October 16th marks the inaugural Global Ethics Day—a day spearheaded by the Carnegie Council for Ethics in International Affairs on the occasion of their centennial celebrations. When I first learned of the day, I immediately turned my thoughts to ethics in politics. As a program advisor at the Global Organization of Parliamentarians Against Corruption (GOPAC), when I think of questions of ethics I am inevitably drawn back to issues of corruption. Ethics is vital to the work of parliamentarians and crucial to functioning democracy. Without ethics the entire infrastructure of democratic institutions falls apart.
Picture the following scenario. A legislator is a member of a committee that is overseeing the spending on a major public infrastructure project that involves a multi-million dollar budget and a long-term planning horizon. The legislator frequently receives guests in his constituency office to discuss matters of concern. Throughout the parliamentary session, the legislator receives repeated visits from senior management of a construction company bidding for the very same building project for which the legislator is charged with providing oversight. The legislator succumbs to the pressures of the lobbyists and begins to make decisions and offer advice in committee that would be favourable to the construction company bidding on the public infrastructure deal. Unknown to the legislator, certain members of the senior management team with which meetings were being held are part of a criminal organization that has illegally financed the political campaign of a colleague and has offered to do the same, in the lead up to the next election, for the legislator in question.
How does democracy look now?
When revelations of corrupt and unethical behaviour surface, on the part of public officials or parliamentarians, it has a direct impact on the democratic process. Trust and integrity are difficult to acquire, easily lost, and even more difficult to regain. The effectiveness of a parliamentarian is directly correlated to his or her ethical standing and capabilities.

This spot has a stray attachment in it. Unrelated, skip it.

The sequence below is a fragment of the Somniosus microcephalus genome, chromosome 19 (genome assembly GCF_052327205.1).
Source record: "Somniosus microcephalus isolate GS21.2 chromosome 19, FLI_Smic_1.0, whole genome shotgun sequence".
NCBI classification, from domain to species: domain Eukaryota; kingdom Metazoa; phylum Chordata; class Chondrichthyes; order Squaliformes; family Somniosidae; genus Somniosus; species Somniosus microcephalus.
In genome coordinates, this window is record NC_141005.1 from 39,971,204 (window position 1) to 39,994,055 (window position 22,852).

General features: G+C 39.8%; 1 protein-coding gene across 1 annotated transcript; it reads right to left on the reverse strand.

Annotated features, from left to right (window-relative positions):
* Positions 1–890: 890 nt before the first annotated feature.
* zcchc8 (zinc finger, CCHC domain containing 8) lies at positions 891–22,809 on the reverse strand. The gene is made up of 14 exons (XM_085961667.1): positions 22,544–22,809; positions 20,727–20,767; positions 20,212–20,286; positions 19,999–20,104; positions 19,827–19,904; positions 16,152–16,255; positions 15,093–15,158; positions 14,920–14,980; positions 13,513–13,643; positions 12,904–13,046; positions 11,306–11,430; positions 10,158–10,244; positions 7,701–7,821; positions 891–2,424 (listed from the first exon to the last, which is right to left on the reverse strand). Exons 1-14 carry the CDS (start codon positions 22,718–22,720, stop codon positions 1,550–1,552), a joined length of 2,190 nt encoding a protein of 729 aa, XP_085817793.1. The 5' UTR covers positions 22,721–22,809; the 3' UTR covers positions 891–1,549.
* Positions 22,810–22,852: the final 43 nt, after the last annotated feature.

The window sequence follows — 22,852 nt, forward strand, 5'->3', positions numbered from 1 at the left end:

In light of the importance that ethics plays in the work of parliamentarians, I was led to explore how parliamentarians in their work of serving a greater good are in essence actual “common goods”. I was intrigued by the notion that something as precious and yet often misunderstood as the legislature, a democratic institution, could succumb to the very same tragedy that other “goods”, e.g. natural resources or common land, could be made to suffer. That is, the “tragedy of the commons” or abuse of something held in common interest.
Sure, parliamentarians are not your typical example of common property. I do not know of any self-respecting politician who would agree with the notion that they are actually, physically the property of others. However, from a philosophical and institutional perspective, I would hope that my own member of parliament would see that they are part of something bigger. A legislature is a sort of “institutional commons”. Therefore, it should be protected in the same way one would protect against the abuse of other commonly held resources.
Without the proper ethics and conduct regimes in place, parliamentarians are susceptible to the very same mistakes anyone could make if constantly under pressure from multiple interest groups and lobbyists. In my experience most parliamentarians are fully conscious of the public trust they hold and the responsibilities of their position. However, it is always easier to maintain one’s integrity when there is a clear map to follow. This is particularly true of professions that frequently involve the treading of unchartered waters.
Parliamentarians need to build and safeguard strong and clear rules on conflicts of interest, in parliamentary ethics and conduct regimes. This goes to the heart of advancing the integrity of democratic institutions and protecting the greater good, the common good.
Jean Pierre Chabot is a Program Advisor at the Global Organization of Parliamentarians Against Corruption (GOPAC). He recently authored a GOPAC position paper titled Preventing a Tragedy of the Commons.